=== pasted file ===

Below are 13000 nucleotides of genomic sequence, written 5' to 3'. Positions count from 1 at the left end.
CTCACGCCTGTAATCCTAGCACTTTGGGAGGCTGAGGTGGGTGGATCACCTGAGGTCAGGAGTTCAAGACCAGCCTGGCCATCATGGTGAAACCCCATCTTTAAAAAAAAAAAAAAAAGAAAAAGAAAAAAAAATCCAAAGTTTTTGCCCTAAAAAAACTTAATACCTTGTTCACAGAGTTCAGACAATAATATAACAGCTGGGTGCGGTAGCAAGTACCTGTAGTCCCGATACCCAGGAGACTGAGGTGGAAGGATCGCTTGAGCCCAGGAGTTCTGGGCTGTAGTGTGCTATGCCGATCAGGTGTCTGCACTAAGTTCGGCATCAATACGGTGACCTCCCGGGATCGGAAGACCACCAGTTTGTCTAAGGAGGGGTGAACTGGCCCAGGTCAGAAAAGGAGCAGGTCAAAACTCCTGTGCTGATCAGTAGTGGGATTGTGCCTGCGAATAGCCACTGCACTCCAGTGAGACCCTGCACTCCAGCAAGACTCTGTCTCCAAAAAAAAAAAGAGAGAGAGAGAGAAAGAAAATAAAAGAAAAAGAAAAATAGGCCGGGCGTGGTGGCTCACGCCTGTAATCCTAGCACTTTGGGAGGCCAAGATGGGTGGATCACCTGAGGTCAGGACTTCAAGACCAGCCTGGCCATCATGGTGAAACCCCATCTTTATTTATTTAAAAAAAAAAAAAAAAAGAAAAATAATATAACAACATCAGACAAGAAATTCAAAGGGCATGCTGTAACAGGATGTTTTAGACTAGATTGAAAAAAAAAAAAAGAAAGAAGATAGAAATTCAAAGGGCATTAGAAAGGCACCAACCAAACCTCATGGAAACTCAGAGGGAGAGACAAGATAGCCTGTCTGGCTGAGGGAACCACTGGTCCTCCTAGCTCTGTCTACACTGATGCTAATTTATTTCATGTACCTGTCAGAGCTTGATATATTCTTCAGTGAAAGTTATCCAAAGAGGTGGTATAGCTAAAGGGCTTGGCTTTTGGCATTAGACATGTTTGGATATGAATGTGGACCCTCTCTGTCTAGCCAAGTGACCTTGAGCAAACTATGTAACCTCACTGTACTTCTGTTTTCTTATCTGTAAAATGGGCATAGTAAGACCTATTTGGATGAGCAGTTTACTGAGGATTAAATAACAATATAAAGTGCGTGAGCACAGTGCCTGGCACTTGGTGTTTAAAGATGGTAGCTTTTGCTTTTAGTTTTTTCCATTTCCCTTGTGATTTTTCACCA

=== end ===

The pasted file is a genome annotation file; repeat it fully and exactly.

Below are 13000 nucleotides of genomic sequence, written 5' to 3'. Positions count from 1 at the left end.
CTCACGCCTGTAATCCTAGCACTTTGGGAGGCTGAGGTGGGTGGATCACCTGAGGTCAGGAGTTCAAGACCAGCCTGGCCATCATGGTGAAACCCCATCTTTAAAAAAAAAAAAAAAAGAAAAAGAAAAAAAAATCCAAAGTTTTTGCCCTAAAAAAACTTAATACCTTGTTCACAGAGTTCAGACAATAATATAACAGCTGGGTGCGGTAGCAAGTACCTGTAGTCCCGATACCCAGGAGACTGAGGTGGAAGGATCGCTTGAGCCCAGGAGTTCTGGGCTGTAGTGTGCTATGCCGATCAGGTGTCTGCACTAAGTTCGGCATCAATACGGTGACCTCCCGGGATCGGAAGACCACCAGTTTGTCTAAGGAGGGGTGAACTGGCCCAGGTCAGAAAAGGAGCAGGTCAAAACTCCTGTGCTGATCAGTAGTGGGATTGTGCCTGCGAATAGCCACTGCACTCCAGTGAGACCCTGCACTCCAGCAAGACTCTGTCTCCAAAAAAAAAAAGAGAGAGAGAGAGAAAGAAAATAAAAGAAAAAGAAAAATAGGCCGGGCGTGGTGGCTCACGCCTGTAATCCTAGCACTTTGGGAGGCCAAGATGGGTGGATCACCTGAGGTCAGGACTTCAAGACCAGCCTGGCCATCATGGTGAAACCCCATCTTTATTTATTTAAAAAAAAAAAAAAAAAGAAAAATAATATAACAACATCAGACAAGAAATTCAAAGGGCATGCTGTAACAGGATGTTTTAGACTAGATTGAAAAAAAAAAAAAGAAAGAAGATAGAAATTCAAAGGGCATTAGAAAGGCACCAACCAAACCTCATGGAAACTCAGAGGGAGAGACAAGATAGCCTGTCTGGCTGAGGGAACCACTGGTCCTCCTAGCTCTGTCTACACTGATGCTAATTTATTTCATGTACCTGTCAGAGCTTGATATATTCTTCAGTGAAAGTTATCCAAAGAGGTGGTATAGCTAAAGGGCTTGGCTTTTGGCATTAGACATGTTTGGATATGAATGTGGACCCTCTCTGTCTAGCCAAGTGACCTTGAGCAAACTATGTAACCTCACTGTACTTCTGTTTTCTTATCTGTAAAATGGGCATAGTAAGACCTATTTGGATGAGCAGTTTACTGAGGATTAAATAACAATATAAAGTGCGTGAGCACAGTGCCTGGCACTTGGTGTTTAAAGATGGTAGCTTTTGCTTTTAGTTTTTTCCATTTCCCTTGTGATTTTTCACCA